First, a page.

written by John Denver

Side Two
  1. Whose Garden Was This

    Whose Garden Was This

    Whose garden was this? It must have been lovely. Did it have flowers?
    I’ve seen pictures of flowers, and I’d love to have smelled one.
    Whose river was this? You say it ran freely. Blue was it’s color.
    I’ve seen blue in some pictures, and I’d love to have been there.

    Tell me again I need to know. The forest had trees, the meadows were green.
    The oceans were blue and birds really flew. Can you swear that it’s true?

    Whose gray sky was this? Or was it a blue one? You say there were breezes.
    I’ve heard records of breezes and I’d love to have felt one.

    Tell me again I need to know. The forest had trees, the meadows were green.
    The oceans were blue and birds really flew. Can you swear that it’s true?

    Whose garden was this? It must have been lovely. Did it have flowers?
    I’ve seen pictures of flowers, and I’d love to have smelled one.
    Tell me again I need to know, tell me again I need to know.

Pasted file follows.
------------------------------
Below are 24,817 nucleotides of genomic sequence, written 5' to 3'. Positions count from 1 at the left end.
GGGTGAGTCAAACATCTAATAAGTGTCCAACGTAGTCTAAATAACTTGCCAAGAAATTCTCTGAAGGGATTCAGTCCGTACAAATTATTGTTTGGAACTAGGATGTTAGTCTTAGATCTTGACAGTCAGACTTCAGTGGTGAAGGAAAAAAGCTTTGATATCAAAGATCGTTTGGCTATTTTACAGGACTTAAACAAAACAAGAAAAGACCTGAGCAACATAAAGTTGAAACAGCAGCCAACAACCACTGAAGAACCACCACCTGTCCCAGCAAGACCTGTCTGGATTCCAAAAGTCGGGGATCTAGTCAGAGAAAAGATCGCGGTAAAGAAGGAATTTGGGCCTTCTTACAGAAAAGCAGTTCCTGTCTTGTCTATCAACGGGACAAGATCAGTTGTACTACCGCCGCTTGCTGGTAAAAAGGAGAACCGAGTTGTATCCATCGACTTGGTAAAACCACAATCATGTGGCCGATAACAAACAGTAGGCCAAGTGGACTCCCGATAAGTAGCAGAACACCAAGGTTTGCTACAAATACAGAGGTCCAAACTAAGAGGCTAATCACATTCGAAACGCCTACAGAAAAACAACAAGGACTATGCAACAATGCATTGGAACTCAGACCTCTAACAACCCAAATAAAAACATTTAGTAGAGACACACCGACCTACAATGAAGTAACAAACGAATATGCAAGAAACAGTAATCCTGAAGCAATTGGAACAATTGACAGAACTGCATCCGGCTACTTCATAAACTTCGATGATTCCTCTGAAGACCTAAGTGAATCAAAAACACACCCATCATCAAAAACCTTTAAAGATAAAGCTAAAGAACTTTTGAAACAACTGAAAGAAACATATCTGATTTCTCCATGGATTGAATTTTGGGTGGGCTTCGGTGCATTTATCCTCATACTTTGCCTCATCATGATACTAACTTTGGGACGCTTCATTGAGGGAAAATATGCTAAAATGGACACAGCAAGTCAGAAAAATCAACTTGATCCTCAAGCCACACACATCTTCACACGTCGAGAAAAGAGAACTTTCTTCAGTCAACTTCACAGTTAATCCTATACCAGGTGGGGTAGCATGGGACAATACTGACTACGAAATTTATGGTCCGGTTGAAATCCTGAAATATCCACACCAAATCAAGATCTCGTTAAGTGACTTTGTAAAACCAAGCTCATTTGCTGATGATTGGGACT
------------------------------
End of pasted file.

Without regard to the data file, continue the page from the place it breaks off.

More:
Tell me again I need to know, tell me again I need to know.

    (written by Tom Paxton)

  2. The Game Is Over

    The Game Is Over

    Time, there was a time, you could talk to me without speaking.
    You would look at me and I’d know all there was to know.
    Days I think of you and remember the lies we told in the night.
    The love we knew, the things we shared when our hearts were beating together.

    Days that were so few full of love and you.
    Gone, the days are gone now, days that seem so wrong now.
    Life won’t be the same without you to hold again in my arms to ease the pain.
    And remember when our love was a reason for living.

    Days that were so few full of love and you. The game is over.

    (written by John Denver, Jean Pierre Bourtayre & Jean Bouchety)

  3. Eleanor Rigby

    Eleanor Rigby

    Ah, look at all the lonely people. Ah, look at all the lonely people.
    Eleanor Rigby picks up the rice in the church where a wedding has been, lives in a dream.
    Waits at the window, wearing the face that she keeps in a jar by the door. Who is it for?
    All the lonely people, where do they all come from?
    All the lonely people, where do they all belong?

    Father McKenzie, writing the words of a sermon that no one will hear, no one comes near.
    Look at him working. Darning his socks in the night when there’s nobody there,
    what does he care?
    All the lonely people, where do they all come from?
    All the lonely people, where do they all belong?

    Ah, look at all the lonely people. Ah, look at all the lonely people.

    Eleanor Rigby died in the church and was buried along with her name, nobody came.